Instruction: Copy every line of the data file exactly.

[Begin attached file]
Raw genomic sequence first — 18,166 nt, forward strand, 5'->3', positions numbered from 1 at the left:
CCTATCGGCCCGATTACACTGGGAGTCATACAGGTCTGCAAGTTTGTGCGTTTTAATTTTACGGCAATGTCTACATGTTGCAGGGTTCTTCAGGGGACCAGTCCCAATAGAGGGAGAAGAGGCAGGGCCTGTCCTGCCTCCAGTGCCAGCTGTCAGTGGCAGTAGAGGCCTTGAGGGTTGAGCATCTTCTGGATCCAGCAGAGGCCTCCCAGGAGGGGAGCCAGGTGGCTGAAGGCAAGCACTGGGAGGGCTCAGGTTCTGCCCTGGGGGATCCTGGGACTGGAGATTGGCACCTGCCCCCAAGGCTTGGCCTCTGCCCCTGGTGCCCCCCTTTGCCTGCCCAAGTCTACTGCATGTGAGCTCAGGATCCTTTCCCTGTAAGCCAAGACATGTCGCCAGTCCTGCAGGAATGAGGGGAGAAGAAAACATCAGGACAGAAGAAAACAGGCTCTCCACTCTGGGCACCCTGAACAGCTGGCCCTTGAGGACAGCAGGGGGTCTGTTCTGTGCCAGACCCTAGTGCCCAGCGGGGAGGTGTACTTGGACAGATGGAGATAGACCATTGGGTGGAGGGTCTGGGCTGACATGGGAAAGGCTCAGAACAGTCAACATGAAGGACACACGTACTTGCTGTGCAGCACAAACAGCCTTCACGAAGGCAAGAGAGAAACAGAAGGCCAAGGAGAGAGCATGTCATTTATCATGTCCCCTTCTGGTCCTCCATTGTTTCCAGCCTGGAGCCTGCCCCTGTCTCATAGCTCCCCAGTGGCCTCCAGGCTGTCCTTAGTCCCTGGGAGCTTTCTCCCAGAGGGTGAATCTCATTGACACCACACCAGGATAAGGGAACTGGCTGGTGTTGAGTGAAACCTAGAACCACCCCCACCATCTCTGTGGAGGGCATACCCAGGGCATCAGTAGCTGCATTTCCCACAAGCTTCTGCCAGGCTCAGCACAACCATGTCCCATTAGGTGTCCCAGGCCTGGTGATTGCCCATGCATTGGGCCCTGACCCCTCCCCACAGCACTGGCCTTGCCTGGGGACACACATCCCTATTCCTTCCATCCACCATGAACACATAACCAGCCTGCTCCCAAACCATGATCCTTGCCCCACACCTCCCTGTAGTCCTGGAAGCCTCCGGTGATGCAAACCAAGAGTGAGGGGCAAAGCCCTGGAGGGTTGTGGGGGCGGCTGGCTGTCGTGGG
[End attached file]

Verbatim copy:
Raw genomic sequence first — 18,166 nt, forward strand, 5'->3', positions numbered from 1 at the left:
CCTATCGGCCCGATTACACTGGGAGTCATACAGGTCTGCAAGTTTGTGCGTTTTAATTTTACGGCAATGTCTACATGTTGCAGGGTTCTTCAGGGGACCAGTCCCAATAGAGGGAGAAGAGGCAGGGCCTGTCCTGCCTCCAGTGCCAGCTGTCAGTGGCAGTAGAGGCCTTGAGGGTTGAGCATCTTCTGGATCCAGCAGAGGCCTCCCAGGAGGGGAGCCAGGTGGCTGAAGGCAAGCACTGGGAGGGCTCAGGTTCTGCCCTGGGGGATCCTGGGACTGGAGATTGGCACCTGCCCCCAAGGCTTGGCCTCTGCCCCTGGTGCCCCCCTTTGCCTGCCCAAGTCTACTGCATGTGAGCTCAGGATCCTTTCCCTGTAAGCCAAGACATGTCGCCAGTCCTGCAGGAATGAGGGGAGAAGAAAACATCAGGACAGAAGAAAACAGGCTCTCCACTCTGGGCACCCTGAACAGCTGGCCCTTGAGGACAGCAGGGGGTCTGTTCTGTGCCAGACCCTAGTGCCCAGCGGGGAGGTGTACTTGGACAGATGGAGATAGACCATTGGGTGGAGGGTCTGGGCTGACATGGGAAAGGCTCAGAACAGTCAACATGAAGGACACACGTACTTGCTGTGCAGCACAAACAGCCTTCACGAAGGCAAGAGAGAAACAGAAGGCCAAGGAGAGAGCATGTCATTTATCATGTCCCCTTCTGGTCCTCCATTGTTTCCAGCCTGGAGCCTGCCCCTGTCTCATAGCTCCCCAGTGGCCTCCAGGCTGTCCTTAGTCCCTGGGAGCTTTCTCCCAGAGGGTGAATCTCATTGACACCACACCAGGATAAGGGAACTGGCTGGTGTTGAGTGAAACCTAGAACCACCCCCACCATCTCTGTGGAGGGCATACCCAGGGCATCAGTAGCTGCATTTCCCACAAGCTTCTGCCAGGCTCAGCACAACCATGTCCCATTAGGTGTCCCAGGCCTGGTGATTGCCCATGCATTGGGCCCTGACCCCTCCCCACAGCACTGGCCTTGCCTGGGGACACACATCCCTATTCCTTCCATCCACCATGAACACATAACCAGCCTGCTCCCAAACCATGATCCTTGCCCCACACCTCCCTGTAGTCCTGGAAGCCTCCGGTGATGCAAACCAAGAGTGAGGGGCAAAGCCCTGGAGGGTTGTGGGGGCGGCTGGCTGTCGTGGG